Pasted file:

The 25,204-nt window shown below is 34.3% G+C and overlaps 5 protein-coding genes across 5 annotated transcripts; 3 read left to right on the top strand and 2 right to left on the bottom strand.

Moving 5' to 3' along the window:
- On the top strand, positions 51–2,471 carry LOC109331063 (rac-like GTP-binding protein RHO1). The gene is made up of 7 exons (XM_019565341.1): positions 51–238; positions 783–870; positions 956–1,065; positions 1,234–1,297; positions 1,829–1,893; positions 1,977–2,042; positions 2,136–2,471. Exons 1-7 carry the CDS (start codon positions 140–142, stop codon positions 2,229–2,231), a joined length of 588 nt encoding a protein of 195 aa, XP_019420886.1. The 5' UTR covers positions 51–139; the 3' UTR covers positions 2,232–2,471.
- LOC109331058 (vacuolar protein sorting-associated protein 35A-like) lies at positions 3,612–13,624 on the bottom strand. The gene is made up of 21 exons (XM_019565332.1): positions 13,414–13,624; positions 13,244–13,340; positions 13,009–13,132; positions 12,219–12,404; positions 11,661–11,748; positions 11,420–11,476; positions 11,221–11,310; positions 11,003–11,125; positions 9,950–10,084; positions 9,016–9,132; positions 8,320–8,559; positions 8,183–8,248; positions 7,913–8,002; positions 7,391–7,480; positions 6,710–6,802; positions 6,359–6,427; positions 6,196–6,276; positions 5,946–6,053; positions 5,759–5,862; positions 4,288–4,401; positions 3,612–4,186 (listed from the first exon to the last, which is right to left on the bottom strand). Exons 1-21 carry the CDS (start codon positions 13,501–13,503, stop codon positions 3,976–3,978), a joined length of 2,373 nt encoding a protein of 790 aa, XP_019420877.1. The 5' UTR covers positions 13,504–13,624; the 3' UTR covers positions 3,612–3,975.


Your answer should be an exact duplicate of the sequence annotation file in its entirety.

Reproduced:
The 25,204-nt window shown below is 34.3% G+C and overlaps 5 protein-coding genes across 5 annotated transcripts; 3 read left to right on the top strand and 2 right to left on the bottom strand.

Moving 5' to 3' along the window:
- On the top strand, positions 51–2,471 carry LOC109331063 (rac-like GTP-binding protein RHO1). The gene is made up of 7 exons (XM_019565341.1): positions 51–238; positions 783–870; positions 956–1,065; positions 1,234–1,297; positions 1,829–1,893; positions 1,977–2,042; positions 2,136–2,471. Exons 1-7 carry the CDS (start codon positions 140–142, stop codon positions 2,229–2,231), a joined length of 588 nt encoding a protein of 195 aa, XP_019420886.1. The 5' UTR covers positions 51–139; the 3' UTR covers positions 2,232–2,471.
- LOC109331058 (vacuolar protein sorting-associated protein 35A-like) lies at positions 3,612–13,624 on the bottom strand. The gene is made up of 21 exons (XM_019565332.1): positions 13,414–13,624; positions 13,244–13,340; positions 13,009–13,132; positions 12,219–12,404; positions 11,661–11,748; positions 11,420–11,476; positions 11,221–11,310; positions 11,003–11,125; positions 9,950–10,084; positions 9,016–9,132; positions 8,320–8,559; positions 8,183–8,248; positions 7,913–8,002; positions 7,391–7,480; positions 6,710–6,802; positions 6,359–6,427; positions 6,196–6,276; positions 5,946–6,053; positions 5,759–5,862; positions 4,288–4,401; positions 3,612–4,186 (listed from the first exon to the last, which is right to left on the bottom strand). Exons 1-21 carry the CDS (start codon positions 13,501–13,503, stop codon positions 3,976–3,978), a joined length of 2,373 nt encoding a protein of 790 aa, XP_019420877.1. The 5' UTR covers positions 13,504–13,624; the 3' UTR covers positions 3,612–3,975.